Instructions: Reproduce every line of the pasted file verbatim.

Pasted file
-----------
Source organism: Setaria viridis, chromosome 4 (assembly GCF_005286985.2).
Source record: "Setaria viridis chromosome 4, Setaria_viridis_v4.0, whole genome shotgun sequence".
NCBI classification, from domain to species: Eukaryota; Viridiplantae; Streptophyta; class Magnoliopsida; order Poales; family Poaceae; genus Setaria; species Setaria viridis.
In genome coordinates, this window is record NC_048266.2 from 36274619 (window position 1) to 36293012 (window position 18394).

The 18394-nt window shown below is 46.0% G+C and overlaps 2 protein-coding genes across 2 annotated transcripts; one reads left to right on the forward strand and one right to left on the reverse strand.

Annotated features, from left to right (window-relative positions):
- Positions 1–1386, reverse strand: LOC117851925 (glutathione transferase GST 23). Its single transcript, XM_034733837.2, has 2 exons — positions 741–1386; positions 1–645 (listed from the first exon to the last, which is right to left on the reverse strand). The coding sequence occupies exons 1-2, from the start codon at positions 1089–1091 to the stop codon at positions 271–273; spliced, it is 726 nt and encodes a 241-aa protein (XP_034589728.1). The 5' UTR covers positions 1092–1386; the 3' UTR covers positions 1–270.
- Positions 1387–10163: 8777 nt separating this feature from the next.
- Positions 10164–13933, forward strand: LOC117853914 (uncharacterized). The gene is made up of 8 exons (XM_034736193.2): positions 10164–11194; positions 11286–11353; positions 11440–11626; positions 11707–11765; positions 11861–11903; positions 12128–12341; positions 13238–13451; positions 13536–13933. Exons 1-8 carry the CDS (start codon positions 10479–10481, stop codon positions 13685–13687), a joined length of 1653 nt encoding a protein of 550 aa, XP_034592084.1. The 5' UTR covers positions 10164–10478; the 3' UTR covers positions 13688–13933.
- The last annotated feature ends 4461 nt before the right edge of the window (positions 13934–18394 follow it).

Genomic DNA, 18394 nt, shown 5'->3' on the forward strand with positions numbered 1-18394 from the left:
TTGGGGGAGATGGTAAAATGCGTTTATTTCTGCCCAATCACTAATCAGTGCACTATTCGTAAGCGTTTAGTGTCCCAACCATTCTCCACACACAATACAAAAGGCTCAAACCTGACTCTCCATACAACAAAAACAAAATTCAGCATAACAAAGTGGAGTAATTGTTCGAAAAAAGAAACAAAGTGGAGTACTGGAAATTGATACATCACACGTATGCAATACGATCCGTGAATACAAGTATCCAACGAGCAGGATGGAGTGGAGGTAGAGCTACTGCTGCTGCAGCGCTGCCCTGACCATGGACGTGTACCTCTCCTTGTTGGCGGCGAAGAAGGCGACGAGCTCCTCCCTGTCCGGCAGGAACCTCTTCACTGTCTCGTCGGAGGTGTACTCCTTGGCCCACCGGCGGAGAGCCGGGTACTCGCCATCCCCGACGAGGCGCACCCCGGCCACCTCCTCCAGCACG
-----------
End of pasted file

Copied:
Source organism: Setaria viridis, chromosome 4 (assembly GCF_005286985.2).
Source record: "Setaria viridis chromosome 4, Setaria_viridis_v4.0, whole genome shotgun sequence".
NCBI classification, from domain to species: Eukaryota; Viridiplantae; Streptophyta; class Magnoliopsida; order Poales; family Poaceae; genus Setaria; species Setaria viridis.
In genome coordinates, this window is record NC_048266.2 from 36274619 (window position 1) to 36293012 (window position 18394).

The 18394-nt window shown below is 46.0% G+C and overlaps 2 protein-coding genes across 2 annotated transcripts; one reads left to right on the forward strand and one right to left on the reverse strand.

Annotated features, from left to right (window-relative positions):
- Positions 1–1386, reverse strand: LOC117851925 (glutathione transferase GST 23). Its single transcript, XM_034733837.2, has 2 exons — positions 741–1386; positions 1–645 (listed from the first exon to the last, which is right to left on the reverse strand). The coding sequence occupies exons 1-2, from the start codon at positions 1089–1091 to the stop codon at positions 271–273; spliced, it is 726 nt and encodes a 241-aa protein (XP_034589728.1). The 5' UTR covers positions 1092–1386; the 3' UTR covers positions 1–270.
- Positions 1387–10163: 8777 nt separating this feature from the next.
- Positions 10164–13933, forward strand: LOC117853914 (uncharacterized). The gene is made up of 8 exons (XM_034736193.2): positions 10164–11194; positions 11286–11353; positions 11440–11626; positions 11707–11765; positions 11861–11903; positions 12128–12341; positions 13238–13451; positions 13536–13933. Exons 1-8 carry the CDS (start codon positions 10479–10481, stop codon positions 13685–13687), a joined length of 1653 nt encoding a protein of 550 aa, XP_034592084.1. The 5' UTR covers positions 10164–10478; the 3' UTR covers positions 13688–13933.
- The last annotated feature ends 4461 nt before the right edge of the window (positions 13934–18394 follow it).

Genomic DNA, 18394 nt, shown 5'->3' on the forward strand with positions numbered 1-18394 from the left:
TTGGGGGAGATGGTAAAATGCGTTTATTTCTGCCCAATCACTAATCAGTGCACTATTCGTAAGCGTTTAGTGTCCCAACCATTCTCCACACACAATACAAAAGGCTCAAACCTGACTCTCCATACAACAAAAACAAAATTCAGCATAACAAAGTGGAGTAATTGTTCGAAAAAAGAAACAAAGTGGAGTACTGGAAATTGATACATCACACGTATGCAATACGATCCGTGAATACAAGTATCCAACGAGCAGGATGGAGTGGAGGTAGAGCTACTGCTGCTGCAGCGCTGCCCTGACCATGGACGTGTACCTCTCCTTGTTGGCGGCGAAGAAGGCGACGAGCTCCTCCCTGTCCGGCAGGAACCTCTTCACTGTCTCGTCGGAGGTGTACTCCTTGGCCCACCGGCGGAGAGCCGGGTACTCGCCATCCCCGACGAGGCGCACCCCGGCCACCTCCTCCAGCACG